Samsung says that Apple stole iPhone design from Sony

Who’s stealing from whom? If you listen to Apple, you’d think that they have the most original designs in the world and that everyone, including Samsung, is jealous and copying them. Others say that phones and tablets are a basic design – a rectangle of glass with rounded corners – that can’t be protected anyway. The courts have gone both ways in recent months, some siding with Apple, some siding with Samsung.

Now, in a legal brief recently filed in the courts, Samsung claims that Apple stole many design decisions that the iPhone uses from other companies, namely Sony, Palm, and Nokia. According to the brief, an Apple executive found a news article in which Sony talked about making a simplistic phone that removed most of the physical buttons and showed it to Steve Jobs and others. Shortly thereafter, Apple designer Shin Nishibori created a CAD model of a phone that even included the Sony logo.

Samsung’s brief also points out that Apple knows that they were not the first to market with many of their innovations. In fact, Apple even rejected a marketing campaign touting all of Apple’s “firsts,” because the company didn’t invent anything first but rather copied things from other companies.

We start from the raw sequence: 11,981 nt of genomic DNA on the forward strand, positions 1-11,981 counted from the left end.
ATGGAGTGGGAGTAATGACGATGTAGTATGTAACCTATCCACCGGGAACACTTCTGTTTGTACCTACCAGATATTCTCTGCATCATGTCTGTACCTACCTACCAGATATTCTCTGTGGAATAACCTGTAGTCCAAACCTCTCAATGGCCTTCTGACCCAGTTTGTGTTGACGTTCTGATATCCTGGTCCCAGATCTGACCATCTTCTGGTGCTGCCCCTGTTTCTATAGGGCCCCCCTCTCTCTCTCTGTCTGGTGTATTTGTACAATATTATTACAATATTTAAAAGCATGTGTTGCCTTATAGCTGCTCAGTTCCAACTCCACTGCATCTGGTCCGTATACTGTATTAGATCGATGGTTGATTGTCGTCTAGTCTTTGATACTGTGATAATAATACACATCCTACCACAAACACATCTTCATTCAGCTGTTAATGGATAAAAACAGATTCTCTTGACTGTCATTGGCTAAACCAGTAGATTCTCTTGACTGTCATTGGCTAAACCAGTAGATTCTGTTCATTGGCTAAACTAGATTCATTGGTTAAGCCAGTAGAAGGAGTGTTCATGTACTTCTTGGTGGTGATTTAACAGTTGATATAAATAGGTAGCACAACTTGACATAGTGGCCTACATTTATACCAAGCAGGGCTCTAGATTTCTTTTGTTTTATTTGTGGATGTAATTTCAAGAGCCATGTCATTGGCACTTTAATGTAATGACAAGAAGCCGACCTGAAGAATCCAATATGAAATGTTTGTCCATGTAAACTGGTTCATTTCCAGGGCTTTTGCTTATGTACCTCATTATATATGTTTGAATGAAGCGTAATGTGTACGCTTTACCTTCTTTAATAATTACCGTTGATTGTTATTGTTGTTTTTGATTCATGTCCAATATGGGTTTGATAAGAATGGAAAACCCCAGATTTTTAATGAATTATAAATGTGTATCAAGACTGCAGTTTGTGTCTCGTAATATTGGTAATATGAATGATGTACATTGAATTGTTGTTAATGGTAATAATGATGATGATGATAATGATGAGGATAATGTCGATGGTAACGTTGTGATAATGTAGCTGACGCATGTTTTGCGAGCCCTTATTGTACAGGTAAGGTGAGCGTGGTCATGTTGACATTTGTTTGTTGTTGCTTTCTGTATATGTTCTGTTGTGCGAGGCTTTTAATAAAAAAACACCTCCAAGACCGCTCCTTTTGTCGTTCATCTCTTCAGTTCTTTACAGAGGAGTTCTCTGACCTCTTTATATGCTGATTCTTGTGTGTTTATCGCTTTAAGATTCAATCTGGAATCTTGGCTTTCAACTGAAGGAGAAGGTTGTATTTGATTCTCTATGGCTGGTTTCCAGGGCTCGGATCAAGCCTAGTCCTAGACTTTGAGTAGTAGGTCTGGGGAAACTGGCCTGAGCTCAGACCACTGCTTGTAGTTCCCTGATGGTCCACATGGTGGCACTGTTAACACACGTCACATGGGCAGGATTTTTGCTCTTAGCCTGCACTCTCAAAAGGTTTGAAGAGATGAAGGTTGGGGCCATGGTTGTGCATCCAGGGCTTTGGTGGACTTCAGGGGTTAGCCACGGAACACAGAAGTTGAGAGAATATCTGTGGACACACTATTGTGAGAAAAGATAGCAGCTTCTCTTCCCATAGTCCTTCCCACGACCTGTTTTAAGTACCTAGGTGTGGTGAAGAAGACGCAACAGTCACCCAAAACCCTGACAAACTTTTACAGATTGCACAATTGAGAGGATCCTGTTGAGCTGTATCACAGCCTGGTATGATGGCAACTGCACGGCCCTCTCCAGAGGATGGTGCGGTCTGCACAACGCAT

When Apple was developing its campaign to promote the first iPhone, it considered – and rejected – advertisements that touted alleged Apple ―firsts‖ with the iPhone. As one Apple employee explained to an overly exuberant Apple marketer, ―I don‘t know how many things we can come up with that you can legitimately claim we did first. Certainly we have the first successful versions of many features, but that‘s different than launching something to market first. In this vein, the employee methodically explained that Palm, Nokia and others had first invented the iPhone‘s most prominent features.

Samsung is hoping to prove the courts that Apple did not invent the look and feel of current phones and tablets and should have no right to block the sales of companies that have rectangular devices with glass screens.

Source: Legal brief

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